Monday, October 29, 2012

Swamp Bases- Step by Step

Welcome back scratchbuilders and 40k miniature enthusiasts.  Last week I shared pictures of the swamp bases I plan to use for my Chaos Space Marine army, promising I would go over the steps I took to make them.

I started out with a bottle cap which was the size of a 25mm base.  I then removed as much of the side ridges as I desired.  Using the InstaMold, I copied the piece a few times to easily make a couple dozen copies.

After priming the bases, I painted the inside area of the bases with Chaos Black.  I didn't worry about the outer area as I would most likely have to go over it again in the future anyways.

Next, I mixed green ink from Liquitex in a bottle cap with some Turquoise paint.  As you can see, it almost separates at random, creating the look of a green water bottom.

Now is the super cheap part- collect some rocks.  I don't care from where, and I certainly won't tell anyone you took 'em, but rocks are everywhere.  Break them up into manageable pieces using hammers or various vices.  Glue one or two into each of the base areas for a place your model is going to be standing.  I also painted the outside area black.

Mixing Woodland Scenics various static grass flock, such as harvest gold, light green, and medium green, I was able to create grassy areas where  the grass didn't seem all the same.  I also included Secret Weapon Miniatures leaf litter to add the extra variety needed.

In order to add some depth to the grassy areas, took the same mix above and stirred in some Elmers multi purpose glue (aka white glue).  Taking bunches of that, I added them to the base, covering any areas which might need a bit more grass to hide the gaps.

Finally, the two above images show the Realistic Water added to the bases.  This was easily the part which took the longest as Realistic Water has a habit of shrinking... a lot.  In some areas it took 5 fillings to remove the areas in which the Realistic water pulled away.

As of now I have 25 bases.  Hopefully I can find a faster way to create these bases and get them ready for the invading Chaos force which will occupy them!

Sunday, October 21, 2012

Making Swamp Bases

Welcome back, scratchbuilders!  Today I'm going to show off some swamp style bases I created.

When I first began these bases, I thought it would be a simple case of taping up the sides and filling in the extra spaces with some water effects.  Boy, was I wrong!

Check out that disaster!  I liked how the water and the other swamp area looked, but the outer edge of the bases are horrible.  This is when I decided I had to make my own bases with a closed in area to ensure the water effects don't spill over or look uneven, not unlike the bases used in Malifaux.

To do this, I used a bottle cap which had the same width of the bases, 25mm, and then then duplicated them.  I won't go into how I created the bases this week, but I will happily show off the bases I made.

I love these bases.  I can't wait until I have enough for all the Chaos models I plan to put on them!  Next week I will go step by step on how I made the bases and explain just how simple they were to make.

Sunday, October 14, 2012

Painting Typhus- From Beginning to End

Hello fellow scratch builders and money savers!  I've been working on the Typhus model i received with my Chaos Codex and thought it might be fun to go over the thought process I followed in painting him.

Here we have the primed, unpainted model.  This being my first Finecast model, I was pleasantly surprised at how well it looked.  I've heard a lot of concerns regarding Finecast, but it seems as thought GW has worked through most of the early problems they had.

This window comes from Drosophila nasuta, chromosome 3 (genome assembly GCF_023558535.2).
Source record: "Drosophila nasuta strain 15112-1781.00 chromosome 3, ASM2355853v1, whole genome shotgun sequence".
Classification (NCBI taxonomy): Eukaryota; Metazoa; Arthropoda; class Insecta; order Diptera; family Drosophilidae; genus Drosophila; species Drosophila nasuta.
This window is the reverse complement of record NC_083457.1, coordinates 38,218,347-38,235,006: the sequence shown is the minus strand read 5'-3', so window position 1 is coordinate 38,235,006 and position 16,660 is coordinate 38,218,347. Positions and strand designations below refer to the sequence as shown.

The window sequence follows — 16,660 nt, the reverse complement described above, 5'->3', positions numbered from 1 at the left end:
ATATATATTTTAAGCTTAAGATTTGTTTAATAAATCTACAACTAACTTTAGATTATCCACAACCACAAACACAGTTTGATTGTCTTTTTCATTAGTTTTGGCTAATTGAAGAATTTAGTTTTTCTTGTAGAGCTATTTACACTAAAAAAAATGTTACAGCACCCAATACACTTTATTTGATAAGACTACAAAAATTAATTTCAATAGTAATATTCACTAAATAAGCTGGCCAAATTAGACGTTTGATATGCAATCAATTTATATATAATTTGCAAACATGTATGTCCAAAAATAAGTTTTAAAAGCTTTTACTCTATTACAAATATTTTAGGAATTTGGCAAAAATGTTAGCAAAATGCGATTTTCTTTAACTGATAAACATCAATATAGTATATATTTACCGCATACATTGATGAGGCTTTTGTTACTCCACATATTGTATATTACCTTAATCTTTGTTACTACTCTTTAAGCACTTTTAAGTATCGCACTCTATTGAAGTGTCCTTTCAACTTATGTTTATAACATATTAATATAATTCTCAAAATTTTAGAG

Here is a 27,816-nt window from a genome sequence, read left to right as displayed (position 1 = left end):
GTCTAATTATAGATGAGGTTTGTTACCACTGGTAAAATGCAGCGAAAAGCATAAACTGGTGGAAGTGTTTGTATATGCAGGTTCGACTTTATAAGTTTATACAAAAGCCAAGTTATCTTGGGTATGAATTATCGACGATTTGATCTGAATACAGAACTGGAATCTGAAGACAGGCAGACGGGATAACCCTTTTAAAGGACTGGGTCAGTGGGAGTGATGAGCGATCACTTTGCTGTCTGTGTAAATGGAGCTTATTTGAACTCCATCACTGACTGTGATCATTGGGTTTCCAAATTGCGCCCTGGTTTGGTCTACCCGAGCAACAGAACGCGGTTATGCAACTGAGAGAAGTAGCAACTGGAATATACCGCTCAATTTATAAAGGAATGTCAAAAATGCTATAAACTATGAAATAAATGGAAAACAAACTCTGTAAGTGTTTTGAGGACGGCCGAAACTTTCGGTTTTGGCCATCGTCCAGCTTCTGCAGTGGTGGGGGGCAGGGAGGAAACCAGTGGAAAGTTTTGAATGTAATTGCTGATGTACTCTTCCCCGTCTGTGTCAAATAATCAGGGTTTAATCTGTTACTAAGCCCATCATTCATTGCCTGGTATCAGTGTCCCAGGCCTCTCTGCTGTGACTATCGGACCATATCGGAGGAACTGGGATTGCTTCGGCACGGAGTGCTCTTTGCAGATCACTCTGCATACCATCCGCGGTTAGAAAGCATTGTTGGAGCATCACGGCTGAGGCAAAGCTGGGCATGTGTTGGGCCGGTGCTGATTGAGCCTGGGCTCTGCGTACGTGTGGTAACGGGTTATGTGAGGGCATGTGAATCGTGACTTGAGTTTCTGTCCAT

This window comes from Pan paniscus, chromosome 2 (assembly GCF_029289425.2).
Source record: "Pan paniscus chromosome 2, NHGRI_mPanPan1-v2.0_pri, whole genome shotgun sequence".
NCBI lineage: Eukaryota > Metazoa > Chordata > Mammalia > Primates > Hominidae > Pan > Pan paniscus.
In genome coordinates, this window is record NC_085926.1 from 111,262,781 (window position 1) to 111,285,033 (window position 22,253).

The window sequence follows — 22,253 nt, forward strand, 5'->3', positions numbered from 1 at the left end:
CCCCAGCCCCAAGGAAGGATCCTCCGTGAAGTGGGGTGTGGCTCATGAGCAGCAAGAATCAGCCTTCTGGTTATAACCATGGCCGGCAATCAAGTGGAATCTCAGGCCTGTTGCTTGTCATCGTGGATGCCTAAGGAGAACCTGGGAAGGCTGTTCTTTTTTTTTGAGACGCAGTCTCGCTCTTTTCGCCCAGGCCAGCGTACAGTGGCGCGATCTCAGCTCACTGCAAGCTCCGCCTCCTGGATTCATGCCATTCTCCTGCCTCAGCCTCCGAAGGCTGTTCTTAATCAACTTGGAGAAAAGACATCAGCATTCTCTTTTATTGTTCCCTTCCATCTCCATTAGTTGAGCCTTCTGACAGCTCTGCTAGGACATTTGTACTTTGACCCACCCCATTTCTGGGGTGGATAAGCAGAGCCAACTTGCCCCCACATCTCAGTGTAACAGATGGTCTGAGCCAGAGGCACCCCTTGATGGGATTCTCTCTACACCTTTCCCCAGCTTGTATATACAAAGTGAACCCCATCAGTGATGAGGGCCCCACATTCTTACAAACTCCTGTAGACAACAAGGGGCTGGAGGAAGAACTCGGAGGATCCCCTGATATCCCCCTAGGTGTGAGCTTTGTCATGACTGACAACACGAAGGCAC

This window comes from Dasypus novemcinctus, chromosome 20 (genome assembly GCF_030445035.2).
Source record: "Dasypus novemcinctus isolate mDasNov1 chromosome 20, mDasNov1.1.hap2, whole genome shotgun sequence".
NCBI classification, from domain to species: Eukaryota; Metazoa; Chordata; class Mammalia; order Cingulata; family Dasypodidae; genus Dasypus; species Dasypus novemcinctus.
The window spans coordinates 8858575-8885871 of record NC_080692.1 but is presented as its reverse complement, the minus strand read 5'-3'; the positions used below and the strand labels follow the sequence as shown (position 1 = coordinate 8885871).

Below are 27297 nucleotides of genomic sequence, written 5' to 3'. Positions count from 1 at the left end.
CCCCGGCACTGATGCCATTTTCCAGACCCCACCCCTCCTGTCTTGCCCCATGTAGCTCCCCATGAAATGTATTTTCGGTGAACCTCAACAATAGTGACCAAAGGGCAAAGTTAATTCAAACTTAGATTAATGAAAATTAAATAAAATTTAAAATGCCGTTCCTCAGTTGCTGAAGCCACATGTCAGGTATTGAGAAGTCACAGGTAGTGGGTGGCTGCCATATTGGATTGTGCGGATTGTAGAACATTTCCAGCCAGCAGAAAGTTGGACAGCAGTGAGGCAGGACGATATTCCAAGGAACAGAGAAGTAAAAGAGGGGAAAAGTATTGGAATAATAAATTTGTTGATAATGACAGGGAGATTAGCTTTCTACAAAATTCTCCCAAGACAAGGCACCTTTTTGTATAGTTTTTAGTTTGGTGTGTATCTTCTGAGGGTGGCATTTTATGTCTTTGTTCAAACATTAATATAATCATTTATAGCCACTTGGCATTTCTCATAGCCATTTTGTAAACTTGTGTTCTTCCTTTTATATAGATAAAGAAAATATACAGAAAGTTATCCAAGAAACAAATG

Base color put onto the model, a Vallejo green color I found at a local hobby store, German Fieldgrey WWII.

Here I used Liquitex's green ink added to the model to add darkness to the recessed areas.

Yes, I drybrushed over the ink using the German Fieldgrey WWII, and no matter how often I see people complain about the technique, I can't help but continue to use it.  It's fast and effective.  I also mixed the Fieldgrey with Game Color's Bone White.  German Grey was used as the base coloring for the grey areas, highlighted with White.

Began painting the browns on the scythe, the nurgling, and the pouch.  Game Color's Chocolate Brown as a base color for the wood, highlighted with Game Color's Filthy Brown.  For the Nurgling and the pouch I started with Game Colors Chocolate Brown, highlighted with Filthy Brown and Green Ochre.

Here we see an actual divergence in the model, noticing more highlights, the reddish/brown coloration to the bulbous areas and the highlights to the pouch and Nurgling.

And here is the base I decided to create.  I wanted something somewhat swamp like.  I knew vegetation would be essential to the base, and was unsure how to create the proper look to thick vegetation.  To solve this, I decided to take the static grass and leaf mixture I created and simply added some PVC glue (commonly known as white glue, like Elmers) and stirred it up.  Instead of appearing thin, the base looks full and filled with vegetation.

Here I've added more highlighting and added an arm under the vegetation.

And the 'final' images.  Added additional details to the Nurgling such as the teeth and eyes, some more brown highlights on the armor, and detailed the scythe.  On Monday I plan to pick up some easy water effects to add to the outer areas where the swamp water is meant to be.  I may do some testing on another base first to ensure I don't make a horrible mistake on this model as I'm quite happy with how it turned out.

Till next time, take care and happy gaming :)

Monday, October 8, 2012

Taking Pictures- An Amateurs Journey, part 2

Welcome back everyone to SB40k.  Today I continue my thoughts and experiences in taking pictures of my minis.

As a continuation of the post I made last week, I'd like to look at past images I've taken of models and what they look like now with proper lighting and no image editing beyond cropping the image.

Lets start with the Gaulrach model I've been using as Fateweaver-